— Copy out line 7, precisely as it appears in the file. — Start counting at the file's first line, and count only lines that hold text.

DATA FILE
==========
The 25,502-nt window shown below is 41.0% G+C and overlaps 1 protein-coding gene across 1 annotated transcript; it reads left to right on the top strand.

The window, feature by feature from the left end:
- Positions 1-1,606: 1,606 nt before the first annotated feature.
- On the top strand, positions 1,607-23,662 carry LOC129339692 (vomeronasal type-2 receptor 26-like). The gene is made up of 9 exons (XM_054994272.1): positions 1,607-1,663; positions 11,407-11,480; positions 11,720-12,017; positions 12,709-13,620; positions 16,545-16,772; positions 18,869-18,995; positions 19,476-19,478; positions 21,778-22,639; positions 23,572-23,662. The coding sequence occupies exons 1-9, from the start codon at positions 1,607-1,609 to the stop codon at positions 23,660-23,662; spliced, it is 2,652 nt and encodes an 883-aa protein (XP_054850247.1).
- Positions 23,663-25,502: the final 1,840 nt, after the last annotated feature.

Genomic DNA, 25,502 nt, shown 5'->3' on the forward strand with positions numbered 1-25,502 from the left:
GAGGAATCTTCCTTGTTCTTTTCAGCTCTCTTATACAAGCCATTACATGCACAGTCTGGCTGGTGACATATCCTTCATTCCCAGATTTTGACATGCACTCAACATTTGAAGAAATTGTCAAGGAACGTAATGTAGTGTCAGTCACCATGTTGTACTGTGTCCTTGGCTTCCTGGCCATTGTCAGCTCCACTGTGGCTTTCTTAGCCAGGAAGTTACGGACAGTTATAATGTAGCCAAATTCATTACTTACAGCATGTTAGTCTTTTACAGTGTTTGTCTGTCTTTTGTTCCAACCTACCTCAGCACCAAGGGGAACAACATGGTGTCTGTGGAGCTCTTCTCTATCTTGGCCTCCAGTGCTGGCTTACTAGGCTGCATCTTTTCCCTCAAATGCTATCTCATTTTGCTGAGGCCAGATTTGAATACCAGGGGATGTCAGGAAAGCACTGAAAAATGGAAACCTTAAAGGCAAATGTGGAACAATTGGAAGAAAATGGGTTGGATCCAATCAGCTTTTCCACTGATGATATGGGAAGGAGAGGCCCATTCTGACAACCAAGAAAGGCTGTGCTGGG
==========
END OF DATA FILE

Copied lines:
GAGGAATCTTCCTTGTTCTTTTCAGCTCTCTTATACAAGCCATTACATGCACAGTCTGGCTGGTGACATATCCTTCATTCCCAGATTTTGACATGCACTCAACATTTGAAGAAATTGTCAAGGAACGTAATGTAGTGTCAGTCACCATGTTGTACTGTGTCCTTGGCTTCCTGGCCATTGTCAGCTCCACTGTGGCTTTCTTAGCCAGGAAGTTACGGACAGTTATAATGTAGCCAAATTCATTACTTACAGCATGTTAGTCTTTTACAGTGTTTGTCTGTCTTTTGTTCCAACCTACCTCAGCACCAAGGGGAACAACATGGTGTCTGTGGAGCTCTTCTCTATCTTGGCCTCCAGTGCTGGCTTACTAGGCTGCATCTTTTCCCTCAAATGCTATCTCATTTTGCTGAGGCCAGATTTGAATACCAGGGGATGTCAGGAAAGCACTGAAAAATGGAAACCTTAAAGGCAAATGTGGAACAATTGGAAGAAAATGGGTTGGATCCAATCAGCTTTTCCACTGATGATATGGGAAGGAGAGGCCCATTCTGACAACCAAGAAAGGCTGTGCTGGG